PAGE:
Rabbi Shlomo Shapira, author of “Shem Shlomoh” was the first Rebbe of Chassidut Munkach. He was the son of Rabbi Elazar Shapira and the grandson of Rabbi Zvi Elimelech Shapira of Dynow, the “Bnei Yissachar.” He was also the rabbi of the town of Munkatch. His biography is written down in a work by David Kahane entitled “Beit Shlomoh.”

From Ascent.org:

Rabbi Mordechai-Tzemach (ben Suliman) Eliyahu (1929-25 Sivan 2010), the former Chief Sephardic Rabbi of Israel, was born in Iraq. A noted sage in all areas of Torah study, as well as a significant kabbalist, he was considered to be one of the leading authorities on Jewish law in Israel. His son, Rabbi Shmuel Eliyahu, is currently the Chief Rabbi of Tsfat.

Sunday, April 10, 2016

Week 39 (Book 4): Years of Fullness and Peace

STORY OF CHANNAH: 11. And Elkanah went to Ramah, to his house, and the child was serving the Lord before Eli the priest.  

PIRKEI AVOT ON THE GREATNESS OF TORAH: And it says (3:2): "For long days, years of life, and peace, they shall add to you."         


TZADIKKIM: Rabbi Shlomo of Bobov (1st of Tammuz), Rabbi Nachman Horodenker (2nd of Tammuz), Rabbi Avraham of Trisk (2nd of Tammuz)

Week 39 is the last week of Rosh Chodesh Tammuz and Gimmel Tammuz. The verse from the story of Channah speaks of how Elkanah went to his house and Shmuel served Hashem before Eli, the Kohen Gadol. It is a peaceful end to Channah’s life’s dream of having children. The end is really a beginning: a life full of meaning and accomplishment, as Shmuel would now spend his days in the service of the leader of the generation.

The quotation in Pirkei Avot regarding the greatness of the Torah for this week speaks of length of days and years of life, as mentioned previously as well. This week includes the attribute of “peace” as well.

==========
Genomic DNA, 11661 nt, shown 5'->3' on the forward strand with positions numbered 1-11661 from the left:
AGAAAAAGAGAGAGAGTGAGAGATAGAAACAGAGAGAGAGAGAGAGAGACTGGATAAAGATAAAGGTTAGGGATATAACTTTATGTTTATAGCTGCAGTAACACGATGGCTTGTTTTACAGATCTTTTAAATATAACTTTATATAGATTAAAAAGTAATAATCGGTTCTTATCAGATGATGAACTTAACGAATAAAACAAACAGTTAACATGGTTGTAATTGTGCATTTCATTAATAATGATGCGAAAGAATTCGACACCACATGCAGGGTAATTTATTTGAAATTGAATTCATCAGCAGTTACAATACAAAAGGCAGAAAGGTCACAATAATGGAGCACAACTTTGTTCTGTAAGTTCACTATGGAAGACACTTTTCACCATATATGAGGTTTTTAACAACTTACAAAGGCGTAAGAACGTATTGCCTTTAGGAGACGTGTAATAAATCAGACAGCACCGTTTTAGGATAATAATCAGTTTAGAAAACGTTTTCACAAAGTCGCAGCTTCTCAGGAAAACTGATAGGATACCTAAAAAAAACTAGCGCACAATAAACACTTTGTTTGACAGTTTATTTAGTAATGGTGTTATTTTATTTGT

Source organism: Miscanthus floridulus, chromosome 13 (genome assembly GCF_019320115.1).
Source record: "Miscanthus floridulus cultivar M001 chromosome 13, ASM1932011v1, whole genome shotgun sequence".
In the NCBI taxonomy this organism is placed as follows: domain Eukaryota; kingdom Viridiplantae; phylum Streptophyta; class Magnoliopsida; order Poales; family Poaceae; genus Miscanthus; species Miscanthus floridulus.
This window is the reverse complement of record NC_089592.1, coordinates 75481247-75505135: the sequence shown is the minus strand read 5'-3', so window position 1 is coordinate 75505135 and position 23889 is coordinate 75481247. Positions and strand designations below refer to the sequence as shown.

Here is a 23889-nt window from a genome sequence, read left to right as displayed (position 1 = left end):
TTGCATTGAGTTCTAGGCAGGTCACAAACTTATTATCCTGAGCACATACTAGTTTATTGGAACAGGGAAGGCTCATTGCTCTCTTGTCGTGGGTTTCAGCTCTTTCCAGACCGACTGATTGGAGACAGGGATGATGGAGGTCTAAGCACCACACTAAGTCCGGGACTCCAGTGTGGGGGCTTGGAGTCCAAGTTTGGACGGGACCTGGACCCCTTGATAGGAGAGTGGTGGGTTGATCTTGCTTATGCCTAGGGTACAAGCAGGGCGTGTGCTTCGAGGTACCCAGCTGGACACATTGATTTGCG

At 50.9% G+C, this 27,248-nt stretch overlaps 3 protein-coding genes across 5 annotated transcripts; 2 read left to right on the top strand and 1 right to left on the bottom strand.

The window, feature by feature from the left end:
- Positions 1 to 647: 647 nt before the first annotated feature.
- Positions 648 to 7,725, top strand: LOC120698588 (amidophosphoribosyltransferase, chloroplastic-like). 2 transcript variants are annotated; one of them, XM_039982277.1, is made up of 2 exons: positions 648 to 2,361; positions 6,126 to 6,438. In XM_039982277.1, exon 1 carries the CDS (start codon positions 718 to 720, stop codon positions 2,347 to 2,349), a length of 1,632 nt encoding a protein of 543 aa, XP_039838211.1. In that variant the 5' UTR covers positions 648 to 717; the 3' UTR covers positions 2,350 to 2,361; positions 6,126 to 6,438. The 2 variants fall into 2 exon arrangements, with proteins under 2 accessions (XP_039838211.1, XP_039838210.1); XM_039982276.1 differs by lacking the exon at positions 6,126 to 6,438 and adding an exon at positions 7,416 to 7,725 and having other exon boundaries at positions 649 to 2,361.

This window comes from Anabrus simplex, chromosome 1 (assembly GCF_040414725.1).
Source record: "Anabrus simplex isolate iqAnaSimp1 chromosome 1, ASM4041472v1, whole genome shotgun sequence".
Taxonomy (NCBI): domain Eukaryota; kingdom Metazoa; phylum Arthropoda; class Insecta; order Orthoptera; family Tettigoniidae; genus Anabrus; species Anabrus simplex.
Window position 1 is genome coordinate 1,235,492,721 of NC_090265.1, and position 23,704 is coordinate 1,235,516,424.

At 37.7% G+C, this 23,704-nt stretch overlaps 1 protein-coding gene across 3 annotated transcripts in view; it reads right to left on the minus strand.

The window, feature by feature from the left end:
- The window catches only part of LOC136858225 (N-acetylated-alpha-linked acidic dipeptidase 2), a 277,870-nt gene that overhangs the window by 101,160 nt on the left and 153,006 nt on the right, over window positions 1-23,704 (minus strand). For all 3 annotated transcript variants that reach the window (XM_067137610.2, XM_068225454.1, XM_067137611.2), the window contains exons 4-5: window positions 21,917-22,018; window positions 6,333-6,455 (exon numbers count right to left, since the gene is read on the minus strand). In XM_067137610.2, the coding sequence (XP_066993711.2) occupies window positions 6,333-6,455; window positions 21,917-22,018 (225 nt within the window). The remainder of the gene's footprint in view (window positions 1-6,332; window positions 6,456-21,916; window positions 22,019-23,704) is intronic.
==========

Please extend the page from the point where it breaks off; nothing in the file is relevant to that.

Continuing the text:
Chapter 8 of Ecclesiastes speaks of how the days of the wicked will not be prolonged: “13. But it will not be well with the wicked, and he will not prolong [his] days, like a shadow, because he does not fear God.” Furthermore, even the days he does have will lack peace: “16. When I applied my heart to know wisdom and to see the conduct that is done upon the earth, for neither by day nor by night does he see sleep with his eyes.”

Along with the yahrzeit of the Lubbavitcher Rebbe, this week includes the yahrzeits of Rabbi Shlomo of Bobov (1st of Tammuz), Rabbi Nachman Horodenker (2nd of Tammuz), Rabbi Avraham of Trisk (2nd of Tammuz).

From Ascent.org:

Rabbi Menachem Mendel Schneersonthe Lubavitcher Rebbe (11 Nissan 1902 - 3 Tammuz 1994), became the seventh Rebbe of the Chabad dynasty after his father-in-law, Rabbi Yosef Yitzchak Schneersohn, passed away in Brooklyn on 10 Shvat 1950. He is widely acknowledged as the greatest Jewish leader of the second half of the 20th century. Although a dominant scholar in both the revealed and hidden aspects of Torah and fluent in many languages and scientific subjects, the Rebbe is best known for his extraordinary love and concern for every Jew on the planet. His emissaries around the globe dedicated to strengthening Judaism number in the thousands. Hundreds of volumes of his teachings have been printed, as well as dozens of English renditions.